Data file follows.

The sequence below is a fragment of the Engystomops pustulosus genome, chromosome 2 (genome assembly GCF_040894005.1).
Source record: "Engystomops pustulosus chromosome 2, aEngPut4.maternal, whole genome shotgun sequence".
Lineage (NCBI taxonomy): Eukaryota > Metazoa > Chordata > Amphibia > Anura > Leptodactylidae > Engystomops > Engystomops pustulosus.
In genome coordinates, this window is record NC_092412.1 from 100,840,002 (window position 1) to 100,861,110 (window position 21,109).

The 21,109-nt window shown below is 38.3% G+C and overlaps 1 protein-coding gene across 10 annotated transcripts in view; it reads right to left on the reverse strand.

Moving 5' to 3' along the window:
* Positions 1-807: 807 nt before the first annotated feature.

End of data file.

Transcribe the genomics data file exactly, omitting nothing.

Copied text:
The sequence below is a fragment of the Engystomops pustulosus genome, chromosome 2 (genome assembly GCF_040894005.1).
Source record: "Engystomops pustulosus chromosome 2, aEngPut4.maternal, whole genome shotgun sequence".
Lineage (NCBI taxonomy): Eukaryota > Metazoa > Chordata > Amphibia > Anura > Leptodactylidae > Engystomops > Engystomops pustulosus.
In genome coordinates, this window is record NC_092412.1 from 100,840,002 (window position 1) to 100,861,110 (window position 21,109).

The 21,109-nt window shown below is 38.3% G+C and overlaps 1 protein-coding gene across 10 annotated transcripts in view; it reads right to left on the reverse strand.

Moving 5' to 3' along the window:
* Positions 1-807: 807 nt before the first annotated feature.